Saskatoon is slightly warming as the week proceeds. I’m reluctant to say this is directly attributable to the Saskatoon Fantastic Film Festival but after a surprisingly strong Day 2, I see no other credible explanation for it. Including the What the Hell! – Totally Messed Up Short Films block, Day 2 offered 16 different works for consideration, injecting a heavy dose of bizarro randomness into the Festival and creating a decidedly different tone from the previous day’s atmospheric horror extravaganza.
The Criterion Collection, a continuing series of important classic and contemporary films presents Phoenix Tapes.
Cut together from 40 of Alfred Hitchcock’s films, Christoph Girardet and Matthias Müller’s 6-part Phoenix Tapes is a surreal collage of the master director’s themes, motifs, gestures, and objects in a pure cinematic experience. More than a mere catalogue of Hitchcockian fetish objects and complexes, Girardet and Müller reconnect us to original experience of Hitchcock’s films by removing the familiar context of those sounds and images. In doing so, Phoenix Tapes examines the uncanny fear specific to the master of suspense and through those Oedipal traps, guilty consciences, maternal obsessions, and murderous desires, explores the dark recesses of cinema’s own collective unconscious.
- New high-definition digital restoration, approved by Christoph Girardet and Matthias Müller, with uncompressed monaural soundtrack on the Blu-ray edition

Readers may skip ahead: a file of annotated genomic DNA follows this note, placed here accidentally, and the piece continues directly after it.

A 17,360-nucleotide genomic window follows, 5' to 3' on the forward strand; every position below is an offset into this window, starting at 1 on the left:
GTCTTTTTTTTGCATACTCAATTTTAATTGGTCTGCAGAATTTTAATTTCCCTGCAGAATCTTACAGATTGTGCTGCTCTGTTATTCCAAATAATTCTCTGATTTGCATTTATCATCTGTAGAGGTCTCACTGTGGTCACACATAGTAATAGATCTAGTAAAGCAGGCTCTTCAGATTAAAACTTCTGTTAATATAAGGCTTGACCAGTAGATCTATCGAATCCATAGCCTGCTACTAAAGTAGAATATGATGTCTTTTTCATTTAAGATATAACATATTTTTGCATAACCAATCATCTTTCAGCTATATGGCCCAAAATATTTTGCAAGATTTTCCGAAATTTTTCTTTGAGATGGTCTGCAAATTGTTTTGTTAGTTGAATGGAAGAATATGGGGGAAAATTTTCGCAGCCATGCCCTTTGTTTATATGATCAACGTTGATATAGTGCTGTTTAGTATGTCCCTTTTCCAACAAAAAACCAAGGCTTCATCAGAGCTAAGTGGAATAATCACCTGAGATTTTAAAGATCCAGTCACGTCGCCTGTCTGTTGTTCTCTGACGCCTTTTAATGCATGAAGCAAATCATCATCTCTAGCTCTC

- New interviews with Girardet and Müller on selected works
- Short films by Girardet and Müller, including Manual (2002), Beacon (2002), Play (2003), Mirror (2003), Kristall (2006), Maybe Siam (2009), Contre-jour (2009), Meteor (2011) and Cut (2013)
- PLUS: A booklet featuring essays by film scholars Thomas Elsaesser, Dominique Païni, Sally Shafto, and filmmaker Guy Maddin
The Criterion Collection, a continuing series of important classic and contemporary films presents Great Freedom No. 7.
Set in a dive bar in Hamburg, Helmut Käutner’s first color film focuses on the unhappy life of the “singing seaman” Hannes Kröeger (Hans Albers), an entertainer who performs for an audience of prostitutes and sailors on leave. Hannes is obliged by his dying brother to care for his former mistress Gisa (Ilse Werner) and soon falls madly in love with the young woman. Gisa is torn between the singer and a young dockworker who courts her, leaving Hannes to struggle between pursuing her and a new life together, remaining in his cabaret, or finally returning to sea as a true sailor once again. Titled after the street where the cabaret is located in Hamburg’s red light district, Great Freedom No. 7 is emblematic of Käutner’s humane storytelling and his aesthetic resistance to the film culture of the Third Reich.
- New digital master, with uncompressed monaural soundtrack on the Blu-ray edition
- Audio commentary by German film scholar Eric Rentschler
- Terra in Agfacolor, a new video essay with German film historian R. Dixon Smith on Terra film studios and the Agfacolor film process
- Collection of downloadable songs performed by Hans Albers
- New and improved English subtitle translation
- PLUS: A booklet featuring new essays by German film scholar Rembert Hueser and Helmut Käutner historian Robert C. Reimer